Scots MEP John Purvis visited the Lothians this week and Dunbar in particular where Scotland’s only cement factory is investing in a £20 million project to cut sulphur dioxide and dust emissions.
Lafarge Cement UK which can produce up to a million tonnes of cement a year and which is the largest employer in the area, has completed the first phase of a `gas scrubbing’ plant.
The plant operates by firing a fine spray of water, mixed with powderd limestone, into the exhaust gases from the kiln.
As the gases flow through the mist they absorb sulphur dioxide and dust, leaving the gases cleaner and allowing the `stripped out’ material to be collected for treatment or re-use.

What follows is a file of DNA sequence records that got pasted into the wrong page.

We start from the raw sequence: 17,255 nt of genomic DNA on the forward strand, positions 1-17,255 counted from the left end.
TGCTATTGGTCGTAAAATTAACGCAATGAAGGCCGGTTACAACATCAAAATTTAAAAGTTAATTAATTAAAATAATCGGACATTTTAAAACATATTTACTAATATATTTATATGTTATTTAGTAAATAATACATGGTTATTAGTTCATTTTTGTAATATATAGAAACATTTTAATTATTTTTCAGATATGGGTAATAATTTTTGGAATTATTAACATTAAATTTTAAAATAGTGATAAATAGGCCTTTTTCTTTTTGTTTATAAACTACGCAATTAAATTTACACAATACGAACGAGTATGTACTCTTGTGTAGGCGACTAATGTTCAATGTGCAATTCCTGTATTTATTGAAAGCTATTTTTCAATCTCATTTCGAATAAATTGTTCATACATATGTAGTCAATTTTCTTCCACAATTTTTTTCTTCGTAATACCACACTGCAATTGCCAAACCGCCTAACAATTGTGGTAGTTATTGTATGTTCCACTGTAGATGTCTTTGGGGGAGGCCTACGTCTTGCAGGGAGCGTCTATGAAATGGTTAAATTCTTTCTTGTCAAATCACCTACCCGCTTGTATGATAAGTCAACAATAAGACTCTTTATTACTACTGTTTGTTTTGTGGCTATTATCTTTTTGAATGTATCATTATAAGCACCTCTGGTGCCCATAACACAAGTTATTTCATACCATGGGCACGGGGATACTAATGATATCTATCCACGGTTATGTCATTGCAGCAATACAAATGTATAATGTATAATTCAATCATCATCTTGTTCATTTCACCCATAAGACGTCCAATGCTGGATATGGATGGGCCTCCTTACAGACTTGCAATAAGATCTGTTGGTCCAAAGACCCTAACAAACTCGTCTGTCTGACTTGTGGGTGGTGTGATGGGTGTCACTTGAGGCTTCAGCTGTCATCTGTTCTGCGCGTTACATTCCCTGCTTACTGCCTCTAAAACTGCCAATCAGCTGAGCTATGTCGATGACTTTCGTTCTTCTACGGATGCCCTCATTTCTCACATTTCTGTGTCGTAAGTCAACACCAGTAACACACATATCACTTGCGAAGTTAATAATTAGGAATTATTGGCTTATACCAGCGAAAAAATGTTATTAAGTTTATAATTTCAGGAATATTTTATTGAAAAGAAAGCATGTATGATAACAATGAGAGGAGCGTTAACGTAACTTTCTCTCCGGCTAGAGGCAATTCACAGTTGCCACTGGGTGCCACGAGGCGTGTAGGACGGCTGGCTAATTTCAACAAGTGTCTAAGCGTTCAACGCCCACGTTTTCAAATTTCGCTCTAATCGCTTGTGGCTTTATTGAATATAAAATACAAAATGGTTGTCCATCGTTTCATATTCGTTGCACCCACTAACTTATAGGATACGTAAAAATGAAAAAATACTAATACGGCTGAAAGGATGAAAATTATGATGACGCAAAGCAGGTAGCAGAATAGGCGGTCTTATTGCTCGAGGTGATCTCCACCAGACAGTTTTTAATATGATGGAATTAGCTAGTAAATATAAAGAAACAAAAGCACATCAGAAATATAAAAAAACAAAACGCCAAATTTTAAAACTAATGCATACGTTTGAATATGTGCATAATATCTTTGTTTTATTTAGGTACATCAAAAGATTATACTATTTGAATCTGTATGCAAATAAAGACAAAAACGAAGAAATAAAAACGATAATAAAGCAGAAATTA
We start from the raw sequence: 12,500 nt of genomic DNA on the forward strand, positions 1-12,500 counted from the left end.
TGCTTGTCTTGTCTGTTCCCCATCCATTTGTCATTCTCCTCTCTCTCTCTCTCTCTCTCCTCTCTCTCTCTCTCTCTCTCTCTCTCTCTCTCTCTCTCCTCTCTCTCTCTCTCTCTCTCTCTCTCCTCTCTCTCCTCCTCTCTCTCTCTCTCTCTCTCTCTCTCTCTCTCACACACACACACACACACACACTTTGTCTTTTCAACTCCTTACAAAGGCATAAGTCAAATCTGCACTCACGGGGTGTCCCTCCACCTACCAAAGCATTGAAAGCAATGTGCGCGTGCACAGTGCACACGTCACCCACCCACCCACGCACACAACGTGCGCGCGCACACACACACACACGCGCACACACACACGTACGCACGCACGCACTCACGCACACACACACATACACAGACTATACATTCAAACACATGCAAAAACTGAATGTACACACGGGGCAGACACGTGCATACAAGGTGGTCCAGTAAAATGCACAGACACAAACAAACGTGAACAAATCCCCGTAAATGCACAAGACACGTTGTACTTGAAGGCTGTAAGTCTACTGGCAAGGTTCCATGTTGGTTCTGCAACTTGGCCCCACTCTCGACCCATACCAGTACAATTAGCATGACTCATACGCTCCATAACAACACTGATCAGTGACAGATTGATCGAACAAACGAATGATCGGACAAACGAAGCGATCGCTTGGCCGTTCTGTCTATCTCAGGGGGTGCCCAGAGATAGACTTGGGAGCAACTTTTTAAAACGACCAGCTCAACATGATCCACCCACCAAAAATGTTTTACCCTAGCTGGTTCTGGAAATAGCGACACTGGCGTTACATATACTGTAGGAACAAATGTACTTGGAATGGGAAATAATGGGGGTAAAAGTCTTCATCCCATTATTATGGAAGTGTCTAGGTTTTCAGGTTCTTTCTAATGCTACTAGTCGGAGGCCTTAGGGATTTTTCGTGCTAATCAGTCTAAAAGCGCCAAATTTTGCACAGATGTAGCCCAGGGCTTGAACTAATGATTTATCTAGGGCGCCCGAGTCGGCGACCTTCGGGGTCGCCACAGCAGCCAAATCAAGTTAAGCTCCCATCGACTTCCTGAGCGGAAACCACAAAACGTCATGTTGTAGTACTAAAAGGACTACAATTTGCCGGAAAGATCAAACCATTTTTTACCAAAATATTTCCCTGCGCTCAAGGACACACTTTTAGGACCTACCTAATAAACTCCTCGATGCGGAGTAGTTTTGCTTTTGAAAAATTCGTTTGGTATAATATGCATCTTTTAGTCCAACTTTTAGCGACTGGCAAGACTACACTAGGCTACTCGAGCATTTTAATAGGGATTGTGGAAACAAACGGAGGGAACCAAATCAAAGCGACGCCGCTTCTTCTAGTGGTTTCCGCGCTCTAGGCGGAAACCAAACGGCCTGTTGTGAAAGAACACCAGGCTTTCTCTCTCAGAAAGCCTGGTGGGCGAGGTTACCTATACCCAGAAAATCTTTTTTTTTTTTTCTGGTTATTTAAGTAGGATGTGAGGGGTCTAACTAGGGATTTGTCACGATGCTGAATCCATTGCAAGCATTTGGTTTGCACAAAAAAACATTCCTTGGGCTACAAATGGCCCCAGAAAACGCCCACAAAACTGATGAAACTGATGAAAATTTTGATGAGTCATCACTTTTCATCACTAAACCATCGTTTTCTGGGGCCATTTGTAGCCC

Mr Purvis also saw the major efforts the company is making to comply with the Waste Incineration Directive in recycling materials such as tyres, recycled liquid fuel and `renewable’ electricity from the nearby Virido landfill site.
“I was very impressed with the efforts this company is making to reduce emissions which more than comply with current EU directives designed to reduce waste and protect the environment, while maintaining a successful and profitable enterprise,” he said.
“As the largest employer in the area with 150 workers, Lafarge Cement takes its commitments seriously, including an apprentice training programme, serving the local community through various charitable events and in exercising responsibility of care for the environment.”
David Chrystall the Works Manager who conducted a tour of the plant with Mr Purvis, said: ”
“We were pleased to welcome Mr Purvis onsite to update him on progress with our £20 million environmental investment programme. Increasingly, legislation generated in Europe has a major impact on operations such as ours so we welcome the opportunity to brief our elected representatives on the challenges we face.”